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Student Unrest

Development (Aid)

It was one of those student gatherings that are universal. Intense young people discussing the world’s problems over coffee at four o’clock in the morning; un-happy at their relative comfort while so many were desperately poor. But what could be done? This is where the discussion usually falters, yawns start appearing and the group dribbles away. In February 1969, at one of the Oxford colleges the discussion didn’t end on this note. Instead one bright spark suggested students would be prepared to tax themselves and give one per cent of their income to help lessen poverty. And the ideas kept flowing. The tax system could work through ‘standing orders’, people signing an instruction to their bank to make regular termly payments from their account. Who should the money go to? Any of the organisations working for change that the individual wanted. Let them decide. ‘After all,’ someone enthused, ‘the Third World should be one of our first priorities.’

Third World First had begun.

It had all the weaknesses of new groups and young people. Organisation was scatty, no-one knew too much about the issues. But it also had a lot of strengths. There was an enthusiasm and freshness (they asked Ford for six cars to help the cause - they were refused) and in the self-tax scheme they had a strong and coherent idea for the movement. It quickly proved itself. In the first ten days that small group of insomniacs, coffee drinkers and idealists persuaded a thousand other Oxford students to sign standing orders taxing themselves, providing a regular income for many of the overseas charities. Oxfam was convinced of the soundness of the group and since then has provided the financial backing, together with trusts and the Overseas Development Ministry, for the student-based Third World First.

I joined the group two years later. One of four field-workers, we divided the country’s universities and colleges between us and set about organising and sustaining student campaigns. Activities varied with the interests of the different campus groups, they included film evenings, speaker meetings, sit-ins, poverty lunches, demonstrations, simulation games, grand weekend conferences, public fasts and private readings. All were aimed at generating more interest and understanding of the global poverty­creating machine. But always at the centre of the educational activities were the bankers order campaigns. By the time I had joined, 25,000 students had signed Third World First bankers orders to different charities. That year another 10,500 were persuaded to join the scheme.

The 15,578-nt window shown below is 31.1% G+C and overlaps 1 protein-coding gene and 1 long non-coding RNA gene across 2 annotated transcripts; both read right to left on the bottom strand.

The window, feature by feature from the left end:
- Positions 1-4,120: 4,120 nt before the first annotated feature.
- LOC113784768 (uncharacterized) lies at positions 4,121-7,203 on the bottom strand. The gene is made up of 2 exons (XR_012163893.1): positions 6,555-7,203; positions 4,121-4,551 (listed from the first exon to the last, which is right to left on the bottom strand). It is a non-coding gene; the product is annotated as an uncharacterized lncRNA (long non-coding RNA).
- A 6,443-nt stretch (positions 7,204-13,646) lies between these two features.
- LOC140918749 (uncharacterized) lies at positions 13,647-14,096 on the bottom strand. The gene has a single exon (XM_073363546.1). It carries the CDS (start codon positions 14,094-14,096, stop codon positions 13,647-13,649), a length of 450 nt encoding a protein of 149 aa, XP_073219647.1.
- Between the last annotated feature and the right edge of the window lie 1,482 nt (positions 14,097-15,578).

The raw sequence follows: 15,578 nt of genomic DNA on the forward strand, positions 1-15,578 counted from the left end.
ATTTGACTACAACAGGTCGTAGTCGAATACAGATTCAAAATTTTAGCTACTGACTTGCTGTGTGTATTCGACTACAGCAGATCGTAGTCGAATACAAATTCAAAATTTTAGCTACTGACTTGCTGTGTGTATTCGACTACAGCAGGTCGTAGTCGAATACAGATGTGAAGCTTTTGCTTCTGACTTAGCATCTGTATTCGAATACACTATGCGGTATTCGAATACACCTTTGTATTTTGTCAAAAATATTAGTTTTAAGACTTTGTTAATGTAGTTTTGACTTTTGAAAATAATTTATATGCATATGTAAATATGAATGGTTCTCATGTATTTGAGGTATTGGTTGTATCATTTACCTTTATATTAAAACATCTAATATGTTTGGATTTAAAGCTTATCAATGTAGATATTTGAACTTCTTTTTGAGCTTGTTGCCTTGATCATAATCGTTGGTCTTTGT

The next year I moved on to work with some other former Third World First activists who were starting the New Internationalist magazine. This publication was just one spin-off, Third World Publications, several film catalogues, development action guides for North of England and Scotland, study tours to Algeria and Tanzania, and very significant sums of money raised for the overseas charities; all have been generated by Third World First. Perhaps the most important achievement of all has been immeasurable: the tens of thousands of graduates who were first introduced to the issues of global injustice by a 3W1 canvasser asking them to stump up and sign a bankers order. These students have now moved into government, industry, teaching, social work and retained some commitment to the ideas they were convinced of by Third World First.

Recently I returned to the organisation to find a new group of fieldworkers looking forward to campaigning amongst the students this Autumn. The self-tax scheme was still central to their plans, and the group exuded confidence and enthusiasm. If you are a student, or know anyone in Higher Education who would be interested, you could do a lot worse than contact:

Brian Wren,
Third World First,
232 Cowley Road, Oxford, U.K.

Tel, Oxford (0865) 456 78.

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